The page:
Nourishing Your Brain with Ayurveda: Tips to Keep Your Brain Young and Healthy

Alzheimer’s is the most common cause of dementia, a brain disorder affecting the parts of the brain controlling thought, memory and language. About 4.5 million older Americans suffer from Alzheimer’s. The number of cases are expected to quadruple by 2050. Ayurveda, the original health science of India, offers much needed knowledge on how to reverse the aging trends, even in cases of brain deterioration such as Alzheimer’s disease.

Early detection provides a greater opportunity to delay or reverse the existing symptoms of aging disorders. Maharishi Ayurveda, a systematic revival of Ayurveda, offers a comprehensive system of effective interventions.

Detection begins with a consultation with an Ayurvedic health expert using the ancient technique of Ayurvedic pulse assessment. This will help identify specific imbalances in the body which can predispose an individual to the onset of Alzheimer’s disease and other neurological disorders. This individual diagnosis is a powerful tool for designing an individualized treatment program and home recommendations.

Factors Affecting Alzheimer’s

Drugs, alcohol, stress, the buildup of toxins and poor nutrition are all factors whose effects accumulate over time and contribute to the degeneration of our brain’s ability to function properly. While available drugs have been shown to be somewhat effective in reducing some aspects of cognitive decline, changes in diet and lifestyle remain the only proven means of affecting the onset and progression of Alzheimer’s.

Don’t Let Your Brain “Dry Up”

The thousand year-old texts of Ayurveda indicate that with advancing age, the brain and body gradually become more agitated and dry. Alarik Arenander, Ph.D, a UCLA-trained neuroscientist with degrees in Molecular Biology, Developmental Biology, and Neuroscience, notes that Alzheimer’s is often associated with marked shrinkage of the brain. “The ‘drying’ effect of Alzheimer’s”, says Arenander, “must be remedied by proper diet, digestion and routine. This is the specialty of Ayurveda.”

Ayurvedic experts can offer individualized recommendations to regain balance in the physiology and nourish the brain in an effort to counteract the brain’s natural “drying” influence and establish an optimum level of mental and physical function.

In addition, Ayurvedic treatments and massages help to increase lubrication and stability and sustain quality of functioning, thereby decreasing drying, agitation and distruption of body and mind. These treatments also remove accumulated toxins and impurities which are associated with the degeneration of optimal functioning of the mind and body. The traditional Panchakarma treatments of Ayurveda are the only known means of effectively removing fat-soluble toxins from the body. Otherwise these toxin remain in the body for up to 30 years and can be passed on to one’s children.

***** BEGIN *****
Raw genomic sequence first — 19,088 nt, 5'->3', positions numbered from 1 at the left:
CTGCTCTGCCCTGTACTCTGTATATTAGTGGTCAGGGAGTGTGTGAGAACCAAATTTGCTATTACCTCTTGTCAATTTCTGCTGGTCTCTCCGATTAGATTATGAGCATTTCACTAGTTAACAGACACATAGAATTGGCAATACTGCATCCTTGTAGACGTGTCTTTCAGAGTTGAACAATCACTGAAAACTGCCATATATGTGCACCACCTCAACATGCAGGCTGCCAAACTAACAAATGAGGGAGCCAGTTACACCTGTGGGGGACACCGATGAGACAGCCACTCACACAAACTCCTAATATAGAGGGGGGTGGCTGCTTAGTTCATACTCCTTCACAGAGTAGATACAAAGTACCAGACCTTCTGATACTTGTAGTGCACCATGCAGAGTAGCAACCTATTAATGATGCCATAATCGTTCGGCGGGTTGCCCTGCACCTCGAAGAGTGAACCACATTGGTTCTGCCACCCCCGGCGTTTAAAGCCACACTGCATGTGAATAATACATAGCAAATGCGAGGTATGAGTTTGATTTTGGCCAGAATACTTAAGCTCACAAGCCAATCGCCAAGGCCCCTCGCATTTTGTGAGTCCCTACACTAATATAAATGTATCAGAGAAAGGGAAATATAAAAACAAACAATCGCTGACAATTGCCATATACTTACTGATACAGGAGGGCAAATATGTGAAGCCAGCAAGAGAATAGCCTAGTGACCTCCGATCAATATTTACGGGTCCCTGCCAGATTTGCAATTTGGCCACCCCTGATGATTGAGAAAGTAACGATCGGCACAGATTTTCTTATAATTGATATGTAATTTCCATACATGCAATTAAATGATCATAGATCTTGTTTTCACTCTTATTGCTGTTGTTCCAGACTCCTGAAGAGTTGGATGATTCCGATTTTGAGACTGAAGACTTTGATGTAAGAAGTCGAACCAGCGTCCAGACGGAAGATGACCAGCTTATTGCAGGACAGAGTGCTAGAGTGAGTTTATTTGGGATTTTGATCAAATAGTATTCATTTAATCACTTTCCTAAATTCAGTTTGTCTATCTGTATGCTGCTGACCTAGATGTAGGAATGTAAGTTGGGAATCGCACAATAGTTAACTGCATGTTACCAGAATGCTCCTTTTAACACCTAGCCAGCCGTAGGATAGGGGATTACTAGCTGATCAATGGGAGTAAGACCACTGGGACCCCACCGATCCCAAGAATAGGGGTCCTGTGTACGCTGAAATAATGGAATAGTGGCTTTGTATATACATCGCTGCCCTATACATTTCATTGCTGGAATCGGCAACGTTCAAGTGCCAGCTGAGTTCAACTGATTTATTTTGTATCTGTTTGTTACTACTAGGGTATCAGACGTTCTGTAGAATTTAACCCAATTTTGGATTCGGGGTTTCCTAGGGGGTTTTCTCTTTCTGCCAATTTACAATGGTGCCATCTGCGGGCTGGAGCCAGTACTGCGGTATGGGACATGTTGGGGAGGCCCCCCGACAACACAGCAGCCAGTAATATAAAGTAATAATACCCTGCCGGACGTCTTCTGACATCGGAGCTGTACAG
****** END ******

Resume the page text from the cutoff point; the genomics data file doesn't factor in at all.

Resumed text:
Ayurvedic Tips to Nourish Your Brain

  • Stay physically active: Recent studies suggest that exercise which raises your heart rate for at least 30 minutes several times a week can lower your risk of Alzheimer’s. One study, conducted at the University of Chicago, looked at two groups of mice. One group was allowed to exercise and the other was not. The brains in the physically active mice had 50 to 80 percent less plaque than the brains of the sedentary mice. In addition, the exercising mice produced significantly more of an enzyme in the brain that prevents plaque.
  • Mental activity: stay mentally alert by reading, playing cards, crossword puzzles and writing.
  • Eat a wide variety of green vegetables and include milk products (only milk contains significant levels of B12 which is absolutely essential for proper nervous system function) in your diet. If you are feeling mentally weak and are experiencing memory loss, have your doctor check your vitamin B levels, especially vitamin B1
  • Include plenty of antioxidants in your diets. Free radicals and oxidative stress are major factors in premature aging. Include plenty of organic fruits and green vegetables in your diet.